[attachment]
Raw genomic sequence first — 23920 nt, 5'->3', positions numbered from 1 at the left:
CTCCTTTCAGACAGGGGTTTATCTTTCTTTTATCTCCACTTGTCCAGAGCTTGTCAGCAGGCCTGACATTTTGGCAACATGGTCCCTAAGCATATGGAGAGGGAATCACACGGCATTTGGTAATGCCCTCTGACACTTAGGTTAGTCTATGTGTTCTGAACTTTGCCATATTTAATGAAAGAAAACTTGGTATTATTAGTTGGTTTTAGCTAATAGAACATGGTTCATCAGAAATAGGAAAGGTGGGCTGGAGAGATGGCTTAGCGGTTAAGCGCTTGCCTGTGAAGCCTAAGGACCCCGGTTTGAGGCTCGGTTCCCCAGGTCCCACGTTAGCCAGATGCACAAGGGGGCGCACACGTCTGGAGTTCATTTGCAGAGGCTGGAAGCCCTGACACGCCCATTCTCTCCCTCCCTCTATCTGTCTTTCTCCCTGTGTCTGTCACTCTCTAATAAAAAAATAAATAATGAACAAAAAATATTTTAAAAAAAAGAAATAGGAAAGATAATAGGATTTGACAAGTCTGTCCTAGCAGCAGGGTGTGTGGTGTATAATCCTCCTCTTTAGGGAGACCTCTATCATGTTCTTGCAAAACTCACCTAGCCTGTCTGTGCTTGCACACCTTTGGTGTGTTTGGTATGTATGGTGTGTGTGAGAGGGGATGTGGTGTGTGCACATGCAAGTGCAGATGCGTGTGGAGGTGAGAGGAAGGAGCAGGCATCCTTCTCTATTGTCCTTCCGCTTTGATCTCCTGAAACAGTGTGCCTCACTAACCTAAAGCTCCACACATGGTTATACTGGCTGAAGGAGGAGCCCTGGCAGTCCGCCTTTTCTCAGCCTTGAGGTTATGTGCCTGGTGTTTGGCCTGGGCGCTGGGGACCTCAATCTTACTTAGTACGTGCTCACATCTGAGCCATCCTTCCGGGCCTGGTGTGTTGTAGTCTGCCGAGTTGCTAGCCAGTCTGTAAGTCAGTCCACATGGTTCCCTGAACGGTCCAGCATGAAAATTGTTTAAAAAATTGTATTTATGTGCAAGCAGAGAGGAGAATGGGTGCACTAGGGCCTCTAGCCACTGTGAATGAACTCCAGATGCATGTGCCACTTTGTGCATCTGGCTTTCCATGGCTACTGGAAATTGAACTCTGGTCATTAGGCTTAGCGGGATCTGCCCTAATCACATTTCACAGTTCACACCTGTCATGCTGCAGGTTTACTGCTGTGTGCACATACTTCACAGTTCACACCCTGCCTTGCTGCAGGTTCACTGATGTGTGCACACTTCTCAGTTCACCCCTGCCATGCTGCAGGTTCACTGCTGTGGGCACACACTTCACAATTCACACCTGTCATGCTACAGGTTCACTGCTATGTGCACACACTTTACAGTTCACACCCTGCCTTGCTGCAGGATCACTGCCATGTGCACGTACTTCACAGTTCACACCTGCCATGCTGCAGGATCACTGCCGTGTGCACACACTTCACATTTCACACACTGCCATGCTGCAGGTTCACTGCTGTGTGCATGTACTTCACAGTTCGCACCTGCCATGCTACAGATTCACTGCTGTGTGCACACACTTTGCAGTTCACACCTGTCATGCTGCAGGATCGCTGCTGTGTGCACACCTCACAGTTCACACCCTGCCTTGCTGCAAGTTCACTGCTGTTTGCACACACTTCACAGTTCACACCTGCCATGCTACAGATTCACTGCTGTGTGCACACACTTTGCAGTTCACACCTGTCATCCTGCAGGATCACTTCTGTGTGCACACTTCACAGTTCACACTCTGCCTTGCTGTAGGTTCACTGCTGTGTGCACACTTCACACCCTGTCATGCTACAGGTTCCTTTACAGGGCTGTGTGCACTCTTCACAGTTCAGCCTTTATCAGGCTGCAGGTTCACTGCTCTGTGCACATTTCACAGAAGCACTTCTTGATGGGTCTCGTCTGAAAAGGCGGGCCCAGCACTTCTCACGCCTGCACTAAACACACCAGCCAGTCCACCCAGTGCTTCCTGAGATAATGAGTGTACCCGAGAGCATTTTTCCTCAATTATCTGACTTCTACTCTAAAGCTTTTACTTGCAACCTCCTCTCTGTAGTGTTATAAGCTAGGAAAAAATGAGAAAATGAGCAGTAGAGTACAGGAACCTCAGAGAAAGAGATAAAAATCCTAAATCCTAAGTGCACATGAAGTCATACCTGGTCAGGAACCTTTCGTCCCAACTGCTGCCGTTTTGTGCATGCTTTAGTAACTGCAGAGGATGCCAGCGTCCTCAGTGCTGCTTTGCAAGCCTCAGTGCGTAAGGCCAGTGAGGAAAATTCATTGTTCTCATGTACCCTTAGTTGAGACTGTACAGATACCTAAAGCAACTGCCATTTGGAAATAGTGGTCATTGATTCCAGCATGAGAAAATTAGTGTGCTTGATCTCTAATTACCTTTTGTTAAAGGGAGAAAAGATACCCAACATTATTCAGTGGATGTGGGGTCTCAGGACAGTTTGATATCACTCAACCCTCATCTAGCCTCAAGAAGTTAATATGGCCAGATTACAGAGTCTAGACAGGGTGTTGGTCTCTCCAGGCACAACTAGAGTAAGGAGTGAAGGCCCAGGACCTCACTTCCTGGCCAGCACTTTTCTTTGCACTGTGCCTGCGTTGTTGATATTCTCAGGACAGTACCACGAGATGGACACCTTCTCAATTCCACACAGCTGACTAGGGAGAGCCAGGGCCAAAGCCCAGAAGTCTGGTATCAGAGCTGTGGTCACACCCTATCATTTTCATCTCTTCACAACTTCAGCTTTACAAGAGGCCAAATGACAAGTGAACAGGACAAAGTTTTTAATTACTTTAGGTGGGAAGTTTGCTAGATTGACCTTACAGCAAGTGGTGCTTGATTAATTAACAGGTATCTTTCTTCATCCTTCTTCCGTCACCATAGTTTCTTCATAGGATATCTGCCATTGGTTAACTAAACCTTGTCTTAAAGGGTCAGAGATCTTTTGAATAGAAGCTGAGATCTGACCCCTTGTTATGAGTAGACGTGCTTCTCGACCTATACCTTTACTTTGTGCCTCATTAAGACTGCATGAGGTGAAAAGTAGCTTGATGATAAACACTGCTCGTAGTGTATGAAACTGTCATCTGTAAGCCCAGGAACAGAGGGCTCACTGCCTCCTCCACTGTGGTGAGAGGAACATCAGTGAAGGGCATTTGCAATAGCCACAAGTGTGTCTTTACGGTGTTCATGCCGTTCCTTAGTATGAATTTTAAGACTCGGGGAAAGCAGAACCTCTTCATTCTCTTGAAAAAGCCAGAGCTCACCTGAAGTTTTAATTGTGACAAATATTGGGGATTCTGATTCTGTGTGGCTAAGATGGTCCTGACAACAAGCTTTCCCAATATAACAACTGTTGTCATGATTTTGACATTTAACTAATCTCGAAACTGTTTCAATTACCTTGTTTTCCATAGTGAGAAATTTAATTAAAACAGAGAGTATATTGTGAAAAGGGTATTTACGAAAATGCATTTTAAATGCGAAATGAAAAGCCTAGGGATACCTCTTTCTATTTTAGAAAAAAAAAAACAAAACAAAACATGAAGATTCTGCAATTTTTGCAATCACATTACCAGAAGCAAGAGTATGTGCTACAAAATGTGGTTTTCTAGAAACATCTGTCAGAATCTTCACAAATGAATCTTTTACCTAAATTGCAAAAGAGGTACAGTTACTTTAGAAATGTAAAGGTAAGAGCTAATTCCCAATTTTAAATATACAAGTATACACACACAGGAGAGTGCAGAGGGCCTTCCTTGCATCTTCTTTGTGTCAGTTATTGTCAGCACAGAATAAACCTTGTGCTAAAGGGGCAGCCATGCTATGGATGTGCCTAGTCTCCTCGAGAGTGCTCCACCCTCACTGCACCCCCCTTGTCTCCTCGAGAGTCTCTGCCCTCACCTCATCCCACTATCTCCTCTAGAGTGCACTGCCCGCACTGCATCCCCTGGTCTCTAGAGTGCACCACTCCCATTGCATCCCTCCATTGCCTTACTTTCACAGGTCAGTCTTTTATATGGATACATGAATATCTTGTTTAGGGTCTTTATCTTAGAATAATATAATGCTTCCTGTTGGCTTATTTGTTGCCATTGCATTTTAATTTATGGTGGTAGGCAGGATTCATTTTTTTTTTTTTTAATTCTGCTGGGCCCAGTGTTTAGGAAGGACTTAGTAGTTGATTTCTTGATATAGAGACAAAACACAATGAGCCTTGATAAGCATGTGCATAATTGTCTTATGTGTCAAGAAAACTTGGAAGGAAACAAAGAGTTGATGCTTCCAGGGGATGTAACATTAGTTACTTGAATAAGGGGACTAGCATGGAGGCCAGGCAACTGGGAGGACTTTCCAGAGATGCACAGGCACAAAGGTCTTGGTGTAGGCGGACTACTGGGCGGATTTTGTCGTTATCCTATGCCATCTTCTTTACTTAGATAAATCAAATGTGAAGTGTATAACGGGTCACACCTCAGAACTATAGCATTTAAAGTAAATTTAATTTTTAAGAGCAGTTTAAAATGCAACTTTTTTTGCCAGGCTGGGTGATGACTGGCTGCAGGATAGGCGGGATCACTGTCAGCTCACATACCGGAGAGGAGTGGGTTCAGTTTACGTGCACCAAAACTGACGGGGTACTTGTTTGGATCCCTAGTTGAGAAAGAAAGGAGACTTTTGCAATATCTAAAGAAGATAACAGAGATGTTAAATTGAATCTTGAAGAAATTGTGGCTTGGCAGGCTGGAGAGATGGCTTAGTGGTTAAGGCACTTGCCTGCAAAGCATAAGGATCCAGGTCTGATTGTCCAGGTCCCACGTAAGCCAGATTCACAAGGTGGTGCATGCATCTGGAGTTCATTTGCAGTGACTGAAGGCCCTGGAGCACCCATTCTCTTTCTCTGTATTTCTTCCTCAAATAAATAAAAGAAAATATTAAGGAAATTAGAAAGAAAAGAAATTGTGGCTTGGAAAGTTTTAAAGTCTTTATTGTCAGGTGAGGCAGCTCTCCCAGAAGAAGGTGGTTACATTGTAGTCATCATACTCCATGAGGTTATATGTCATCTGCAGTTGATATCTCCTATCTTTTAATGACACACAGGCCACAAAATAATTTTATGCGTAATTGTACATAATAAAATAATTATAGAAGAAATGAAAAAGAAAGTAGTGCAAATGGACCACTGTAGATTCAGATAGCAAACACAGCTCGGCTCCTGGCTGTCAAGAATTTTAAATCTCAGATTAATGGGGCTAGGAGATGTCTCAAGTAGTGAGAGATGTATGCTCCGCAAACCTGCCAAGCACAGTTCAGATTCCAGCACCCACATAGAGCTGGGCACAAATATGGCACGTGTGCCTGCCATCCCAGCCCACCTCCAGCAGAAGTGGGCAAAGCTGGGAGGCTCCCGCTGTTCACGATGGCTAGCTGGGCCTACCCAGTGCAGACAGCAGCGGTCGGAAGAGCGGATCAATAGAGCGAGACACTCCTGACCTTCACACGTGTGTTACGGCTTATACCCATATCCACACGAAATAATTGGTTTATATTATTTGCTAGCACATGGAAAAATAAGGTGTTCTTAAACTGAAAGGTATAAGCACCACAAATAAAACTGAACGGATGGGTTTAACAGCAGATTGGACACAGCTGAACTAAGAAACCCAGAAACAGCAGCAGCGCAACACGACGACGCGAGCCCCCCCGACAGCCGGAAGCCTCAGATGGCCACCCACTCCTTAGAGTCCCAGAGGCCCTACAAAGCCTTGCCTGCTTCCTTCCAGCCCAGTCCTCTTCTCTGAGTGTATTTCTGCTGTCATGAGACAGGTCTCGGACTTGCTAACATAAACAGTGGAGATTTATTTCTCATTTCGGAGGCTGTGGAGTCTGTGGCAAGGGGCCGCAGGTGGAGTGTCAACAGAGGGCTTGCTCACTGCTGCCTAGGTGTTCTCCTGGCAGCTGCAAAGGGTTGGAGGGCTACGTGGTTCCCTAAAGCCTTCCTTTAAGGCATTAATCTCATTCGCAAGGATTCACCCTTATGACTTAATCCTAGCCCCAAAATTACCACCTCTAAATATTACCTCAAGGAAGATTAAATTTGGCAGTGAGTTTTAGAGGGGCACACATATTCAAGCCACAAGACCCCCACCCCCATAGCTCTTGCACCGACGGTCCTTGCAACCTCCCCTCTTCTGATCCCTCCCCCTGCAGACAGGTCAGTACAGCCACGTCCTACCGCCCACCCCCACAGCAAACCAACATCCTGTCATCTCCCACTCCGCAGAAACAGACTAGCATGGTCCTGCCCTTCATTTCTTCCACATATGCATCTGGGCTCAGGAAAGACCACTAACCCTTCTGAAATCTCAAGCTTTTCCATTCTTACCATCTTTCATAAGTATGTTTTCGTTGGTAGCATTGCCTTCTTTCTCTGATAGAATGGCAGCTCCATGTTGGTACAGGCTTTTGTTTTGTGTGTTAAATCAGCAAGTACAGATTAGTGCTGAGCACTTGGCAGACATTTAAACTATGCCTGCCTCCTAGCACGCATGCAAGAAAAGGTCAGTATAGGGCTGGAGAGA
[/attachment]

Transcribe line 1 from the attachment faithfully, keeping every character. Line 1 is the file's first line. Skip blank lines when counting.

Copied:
Raw genomic sequence first — 23920 nt, 5'->3', positions numbered from 1 at the left: